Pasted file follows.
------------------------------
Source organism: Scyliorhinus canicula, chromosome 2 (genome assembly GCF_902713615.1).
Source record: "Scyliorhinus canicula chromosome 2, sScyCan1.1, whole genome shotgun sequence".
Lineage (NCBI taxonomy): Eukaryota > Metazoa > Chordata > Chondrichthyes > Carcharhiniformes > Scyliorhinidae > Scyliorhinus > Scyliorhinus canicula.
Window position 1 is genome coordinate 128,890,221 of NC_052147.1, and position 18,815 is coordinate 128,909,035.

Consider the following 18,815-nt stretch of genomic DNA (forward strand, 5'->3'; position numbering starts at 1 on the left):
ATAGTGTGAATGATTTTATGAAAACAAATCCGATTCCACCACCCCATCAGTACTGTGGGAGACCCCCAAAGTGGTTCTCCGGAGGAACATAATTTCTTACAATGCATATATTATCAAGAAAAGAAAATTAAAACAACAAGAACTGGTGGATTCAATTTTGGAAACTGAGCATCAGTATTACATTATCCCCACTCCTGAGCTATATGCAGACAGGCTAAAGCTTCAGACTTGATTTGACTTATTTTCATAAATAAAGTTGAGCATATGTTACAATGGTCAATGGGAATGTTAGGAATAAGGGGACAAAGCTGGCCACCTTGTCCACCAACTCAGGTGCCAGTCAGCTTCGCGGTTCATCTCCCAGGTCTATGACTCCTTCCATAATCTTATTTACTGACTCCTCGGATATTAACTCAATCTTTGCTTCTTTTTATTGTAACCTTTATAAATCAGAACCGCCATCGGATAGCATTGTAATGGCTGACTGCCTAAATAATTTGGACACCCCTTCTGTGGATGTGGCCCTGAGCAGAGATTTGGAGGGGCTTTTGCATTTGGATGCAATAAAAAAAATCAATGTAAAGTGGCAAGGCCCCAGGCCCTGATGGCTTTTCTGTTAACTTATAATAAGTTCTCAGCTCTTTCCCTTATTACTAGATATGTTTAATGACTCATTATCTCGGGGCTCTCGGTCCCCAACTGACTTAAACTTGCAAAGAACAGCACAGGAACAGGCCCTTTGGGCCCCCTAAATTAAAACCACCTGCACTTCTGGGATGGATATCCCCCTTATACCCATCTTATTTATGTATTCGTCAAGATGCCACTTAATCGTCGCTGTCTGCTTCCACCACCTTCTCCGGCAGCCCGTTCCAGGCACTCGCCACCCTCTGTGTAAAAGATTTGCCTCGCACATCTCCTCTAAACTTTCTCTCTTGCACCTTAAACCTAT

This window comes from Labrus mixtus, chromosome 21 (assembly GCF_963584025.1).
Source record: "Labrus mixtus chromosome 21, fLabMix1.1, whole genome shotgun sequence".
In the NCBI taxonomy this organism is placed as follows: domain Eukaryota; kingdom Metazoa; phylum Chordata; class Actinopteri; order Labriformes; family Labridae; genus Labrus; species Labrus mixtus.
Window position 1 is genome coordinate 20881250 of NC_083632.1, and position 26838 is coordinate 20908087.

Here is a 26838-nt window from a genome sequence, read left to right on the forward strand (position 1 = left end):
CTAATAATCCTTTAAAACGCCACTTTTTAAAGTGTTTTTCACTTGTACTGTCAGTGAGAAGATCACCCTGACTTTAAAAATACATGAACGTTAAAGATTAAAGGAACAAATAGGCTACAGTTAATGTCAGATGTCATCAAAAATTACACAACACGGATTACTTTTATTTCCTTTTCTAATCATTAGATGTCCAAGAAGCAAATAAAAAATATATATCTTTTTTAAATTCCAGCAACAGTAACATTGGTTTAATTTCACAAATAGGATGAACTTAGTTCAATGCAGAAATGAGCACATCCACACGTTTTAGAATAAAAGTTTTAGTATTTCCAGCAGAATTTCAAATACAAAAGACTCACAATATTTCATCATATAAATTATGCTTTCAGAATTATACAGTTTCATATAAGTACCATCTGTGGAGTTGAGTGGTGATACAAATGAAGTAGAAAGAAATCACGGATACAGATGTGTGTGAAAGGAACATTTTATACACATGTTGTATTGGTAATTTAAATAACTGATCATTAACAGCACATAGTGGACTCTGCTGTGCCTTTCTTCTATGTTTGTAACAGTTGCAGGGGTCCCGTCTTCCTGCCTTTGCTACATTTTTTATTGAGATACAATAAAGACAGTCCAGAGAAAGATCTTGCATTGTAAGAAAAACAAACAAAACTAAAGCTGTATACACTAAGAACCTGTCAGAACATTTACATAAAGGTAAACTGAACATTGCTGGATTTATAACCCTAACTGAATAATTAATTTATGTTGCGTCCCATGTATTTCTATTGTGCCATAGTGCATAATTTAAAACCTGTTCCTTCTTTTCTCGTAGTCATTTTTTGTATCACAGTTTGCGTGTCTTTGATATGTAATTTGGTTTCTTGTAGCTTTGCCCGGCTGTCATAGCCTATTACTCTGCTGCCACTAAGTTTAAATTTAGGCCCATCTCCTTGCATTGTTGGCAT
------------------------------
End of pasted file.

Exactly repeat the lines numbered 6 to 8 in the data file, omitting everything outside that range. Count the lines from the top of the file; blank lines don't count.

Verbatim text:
ATAGTGTGAATGATTTTATGAAAACAAATCCGATTCCACCACCCCATCAGTACTGTGGGAGACCCCCAAAGTGGTTCTCCGGAGGAACATAATTTCTTACAATGCATATATTATCAAGAAAAGAAAATTAAAACAACAAGAACTGGTGGATTCAATTTTGGAAACTGAGCATCAGTATTACATTATCCCCACTCCTGAGCTATATGCAGACAGGCTAAAGCTTCAGACTTGATTTGACTTATTTTCATAAATAAAGTTGAGCATATGTTACAATGGTCAATGGGAATGTTAGGAATAAGGGGACAAAGCTGGCCACCTTGTCCACCAACTCAGGTGCCAGTCAGCTTCGCGGTTCATCTCCCAGGTCTATGACTCCTTCCATAATCTTATTTACTGACTCCTCGGATATTAACTCAATCTTTGCTTCTTTTTATTGTAACCTTTATAAATCAGAACCGCCATCGGATAGCATTGTAATGGCTGACTGCCTAAATAATTTGGACACCCCTTCTGTGGATGTGGCCCTGAGCAGAGATTTGGAGGGGCTTTTGCATTTGGATGCAATAAAAAAAATCAATGTAAAGTGGCAAGGCCCCAGGCCCTGATGGCTTTTCTGTTAACTTATAATAAGTTCTCAGCTCTTTCCCTTATTACTAGATATGTTTAATGACTCATTATCTCGGGGCTCTCGGTCCCCAACTGACTTAAACTTGCAAAGAACAGCACAGGAACAGGCCCTTTGGGCCCCCTAAATTAAAACCACCTGCACTTCTGGGATGGATATCCCCCTTATACCCATCTTATTTATGTATTCGTCAAGATGCCACTTAATCGTCGCTGTCTGCTTCCACCACCTTCTCCGGCAGCCCGTTCCAGGCACTCGCCACCCTCTGTGTAAAAGATTTGCCTCGCACATCTCCTCTAAACTTTCTCTCTTGCACCTTAAACCTAT

This window comes from Labrus mixtus, chromosome 21 (assembly GCF_963584025.1).
Source record: "Labrus mixtus chromosome 21, fLabMix1.1, whole genome shotgun sequence".